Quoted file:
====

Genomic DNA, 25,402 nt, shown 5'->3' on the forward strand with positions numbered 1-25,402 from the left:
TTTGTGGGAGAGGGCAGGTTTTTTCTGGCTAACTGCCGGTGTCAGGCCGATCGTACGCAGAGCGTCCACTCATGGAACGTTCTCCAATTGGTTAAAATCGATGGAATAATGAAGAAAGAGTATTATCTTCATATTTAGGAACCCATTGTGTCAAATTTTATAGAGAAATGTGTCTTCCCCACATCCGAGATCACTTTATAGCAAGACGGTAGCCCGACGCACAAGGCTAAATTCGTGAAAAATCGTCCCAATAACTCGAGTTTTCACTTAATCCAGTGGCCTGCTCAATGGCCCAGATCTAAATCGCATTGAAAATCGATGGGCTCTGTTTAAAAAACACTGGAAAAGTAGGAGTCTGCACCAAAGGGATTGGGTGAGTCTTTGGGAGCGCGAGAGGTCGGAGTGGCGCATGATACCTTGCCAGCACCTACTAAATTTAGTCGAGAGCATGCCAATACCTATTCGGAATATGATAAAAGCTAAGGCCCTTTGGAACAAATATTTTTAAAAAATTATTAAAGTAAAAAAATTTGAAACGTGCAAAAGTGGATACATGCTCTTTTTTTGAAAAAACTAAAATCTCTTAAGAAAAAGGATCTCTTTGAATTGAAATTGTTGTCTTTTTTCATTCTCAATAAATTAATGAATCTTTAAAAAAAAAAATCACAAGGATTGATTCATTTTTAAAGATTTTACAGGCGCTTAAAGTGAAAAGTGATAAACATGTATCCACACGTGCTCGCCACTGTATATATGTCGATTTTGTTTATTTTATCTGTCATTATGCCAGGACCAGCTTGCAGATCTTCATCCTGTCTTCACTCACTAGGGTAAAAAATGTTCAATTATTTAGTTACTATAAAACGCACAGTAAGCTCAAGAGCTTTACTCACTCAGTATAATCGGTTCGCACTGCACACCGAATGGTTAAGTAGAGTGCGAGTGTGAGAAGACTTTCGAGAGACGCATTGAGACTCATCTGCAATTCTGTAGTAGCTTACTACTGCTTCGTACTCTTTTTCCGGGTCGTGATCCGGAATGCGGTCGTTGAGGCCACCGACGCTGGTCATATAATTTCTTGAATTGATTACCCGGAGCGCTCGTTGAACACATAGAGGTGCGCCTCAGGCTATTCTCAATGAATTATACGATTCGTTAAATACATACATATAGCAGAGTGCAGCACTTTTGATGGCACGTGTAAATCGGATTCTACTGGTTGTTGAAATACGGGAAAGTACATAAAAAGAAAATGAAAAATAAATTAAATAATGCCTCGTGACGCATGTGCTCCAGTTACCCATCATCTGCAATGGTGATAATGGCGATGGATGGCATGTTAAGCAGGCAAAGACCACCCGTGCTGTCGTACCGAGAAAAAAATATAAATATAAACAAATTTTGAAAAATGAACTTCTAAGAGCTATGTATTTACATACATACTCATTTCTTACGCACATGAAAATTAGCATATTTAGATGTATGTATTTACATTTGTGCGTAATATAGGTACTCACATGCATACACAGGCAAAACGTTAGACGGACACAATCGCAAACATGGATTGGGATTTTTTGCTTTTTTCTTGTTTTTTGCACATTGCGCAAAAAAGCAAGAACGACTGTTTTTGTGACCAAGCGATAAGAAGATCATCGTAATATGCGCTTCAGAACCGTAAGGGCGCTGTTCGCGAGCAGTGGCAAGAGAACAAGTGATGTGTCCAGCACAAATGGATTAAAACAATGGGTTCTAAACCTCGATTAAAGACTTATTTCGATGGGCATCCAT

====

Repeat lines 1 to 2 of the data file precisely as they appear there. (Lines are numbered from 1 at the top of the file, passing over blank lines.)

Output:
Genomic DNA, 25,402 nt, shown 5'->3' on the forward strand with positions numbered 1-25,402 from the left:
TTTGTGGGAGAGGGCAGGTTTTTTCTGGCTAACTGCCGGTGTCAGGCCGATCGTACGCAGAGCGTCCACTCATGGAACGTTCTCCAATTGGTTAAAATCGATGGAATAATGAAGAAAGAGTATTATCTTCATATTTAGGAACCCATTGTGTCAAATTTTATAGAGAAATGTGTCTTCCCCACATCCGAGATCACTTTATAGCAAGACGGTAGCCCGACGCACAAGGCTAAATTCGTGAAAAATCGTCCCAATAACTCGAGTTTTCACTTAATCCAGTGGCCTGCTCAATGGCCCAGATCTAAATCGCATTGAAAATCGATGGGCTCTGTTTAAAAAACACTGGAAAAGTAGGAGTCTGCACCAAAGGGATTGGGTGAGTCTTTGGGAGCGCGAGAGGTCGGAGTGGCGCATGATACCTTGCCAGCACCTACTAAATTTAGTCGAGAGCATGCCAATACCTATTCGGAATATGATAAAAGCTAAGGCCCTTTGGAACAAATATTTTTAAAAAATTATTAAAGTAAAAAAATTTGAAACGTGCAAAAGTGGATACATGCTCTTTTTTTGAAAAAACTAAAATCTCTTAAGAAAAAGGATCTCTTTGAATTGAAATTGTTGTCTTTTTTCATTCTCAATAAATTAATGAATCTTTAAAAAAAAAAATCACAAGGATTGATTCATTTTTAAAGATTTTACAGGCGCTTAAAGTGAAAAGTGATAAACATGTATCCACACGTGCTCGCCACTGTATATATGTCGATTTTGTTTATTTTATCTGTCATTATGCCAGGACCAGCTTGCAGATCTTCATCCTGTCTTCACTCACTAGGGTAAAAAATGTTCAATTATTTAGTTACTATAAAACGCACAGTAAGCTCAAGAGCTTTACTCACTCAGTATAATCGGTTCGCACTGCACACCGAATGGTTAAGTAGAGTGCGAGTGTGAGAAGACTTTCGAGAGACGCATTGAGACTCATCTGCAATTCTGTAGTAGCTTACTACTGCTTCGTACTCTTTTTCCGGGTCGTGATCCGGAATGCGGTCGTTGAGGCCACCGACGCTGGTCATATAATTTCTTGAATTGATTACCCGGAGCGCTCGTTGAACACATAGAGGTGCGCCTCAGGCTATTCTCAATGAATTATACGATTCGTTAAATACATACATATAGCAGAGTGCAGCACTTTTGATGGCACGTGTAAATCGGATTCTACTGGTTGTTGAAATACGGGAAAGTACATAAAAAGAAAATGAAAAATAAATTAAATAATGCCTCGTGACGCATGTGCTCCAGTTACCCATCATCTGCAATGGTGATAATGGCGATGGATGGCATGTTAAGCAGGCAAAGACCACCCGTGCTGTCGTACCGAGAAAAAAATATAAATATAAACAAATTTTGAAAAATGAACTTCTAAGAGCTATGTATTTACATACATACTCATTTCTTACGCACATGAAAATTAGCATATTTAGATGTATGTATTTACATTTGTGCGTAATATAGGTACTCACATGCATACACAGGCAAAACGTTAGACGGACACAATCGCAAACATGGATTGGGATTTTTTGCTTTTTTCTTGTTTTTTGCACATTGCGCAAAAAAGCAAGAACGACTGTTTTTGTGACCAAGCGATAAGAAGATCATCGTAATATGCGCTTCAGAACCGTAAGGGCGCTGTTCGCGAGCAGTGGCAAGAGAACAAGTGATGTGTCCAGCACAAATGGATTAAAACAATGGGTTCTAAACCTCGATTAAAGACTTATTTCGATGGGCATCCAT